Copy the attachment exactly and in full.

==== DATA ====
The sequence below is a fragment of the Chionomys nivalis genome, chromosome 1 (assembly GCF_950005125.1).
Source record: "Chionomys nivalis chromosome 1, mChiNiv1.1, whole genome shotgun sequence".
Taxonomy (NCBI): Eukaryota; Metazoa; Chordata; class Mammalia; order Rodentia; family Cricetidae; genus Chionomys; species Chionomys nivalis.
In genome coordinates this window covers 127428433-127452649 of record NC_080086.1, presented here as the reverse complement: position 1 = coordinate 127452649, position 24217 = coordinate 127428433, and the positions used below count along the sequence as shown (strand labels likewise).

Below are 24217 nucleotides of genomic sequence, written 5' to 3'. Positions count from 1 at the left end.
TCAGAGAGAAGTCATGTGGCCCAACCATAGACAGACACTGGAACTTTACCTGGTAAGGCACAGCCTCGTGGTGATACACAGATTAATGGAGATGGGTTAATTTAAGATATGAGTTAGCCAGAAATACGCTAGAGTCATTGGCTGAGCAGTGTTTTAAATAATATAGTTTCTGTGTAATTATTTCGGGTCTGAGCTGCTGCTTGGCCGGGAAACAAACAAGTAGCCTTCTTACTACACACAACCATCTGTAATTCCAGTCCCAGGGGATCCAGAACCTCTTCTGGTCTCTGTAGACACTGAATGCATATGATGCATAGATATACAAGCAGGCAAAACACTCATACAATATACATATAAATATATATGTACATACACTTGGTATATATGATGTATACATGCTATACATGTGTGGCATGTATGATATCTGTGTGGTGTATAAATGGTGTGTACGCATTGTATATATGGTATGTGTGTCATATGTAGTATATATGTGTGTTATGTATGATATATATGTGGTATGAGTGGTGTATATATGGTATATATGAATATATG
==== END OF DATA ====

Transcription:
The sequence below is a fragment of the Chionomys nivalis genome, chromosome 1 (assembly GCF_950005125.1).
Source record: "Chionomys nivalis chromosome 1, mChiNiv1.1, whole genome shotgun sequence".
Taxonomy (NCBI): Eukaryota; Metazoa; Chordata; class Mammalia; order Rodentia; family Cricetidae; genus Chionomys; species Chionomys nivalis.
In genome coordinates this window covers 127428433-127452649 of record NC_080086.1, presented here as the reverse complement: position 1 = coordinate 127452649, position 24217 = coordinate 127428433, and the positions used below count along the sequence as shown (strand labels likewise).

Below are 24217 nucleotides of genomic sequence, written 5' to 3'. Positions count from 1 at the left end.
TCAGAGAGAAGTCATGTGGCCCAACCATAGACAGACACTGGAACTTTACCTGGTAAGGCACAGCCTCGTGGTGATACACAGATTAATGGAGATGGGTTAATTTAAGATATGAGTTAGCCAGAAATACGCTAGAGTCATTGGCTGAGCAGTGTTTTAAATAATATAGTTTCTGTGTAATTATTTCGGGTCTGAGCTGCTGCTTGGCCGGGAAACAAACAAGTAGCCTTCTTACTACACACAACCATCTGTAATTCCAGTCCCAGGGGATCCAGAACCTCTTCTGGTCTCTGTAGACACTGAATGCATATGATGCATAGATATACAAGCAGGCAAAACACTCATACAATATACATATAAATATATATGTACATACACTTGGTATATATGATGTATACATGCTATACATGTGTGGCATGTATGATATCTGTGTGGTGTATAAATGGTGTGTACGCATTGTATATATGGTATGTGTGTCATATGTAGTATATATGTGTGTTATGTATGATATATATGTGGTATGAGTGGTGTATATATGGTATATATGAATATATG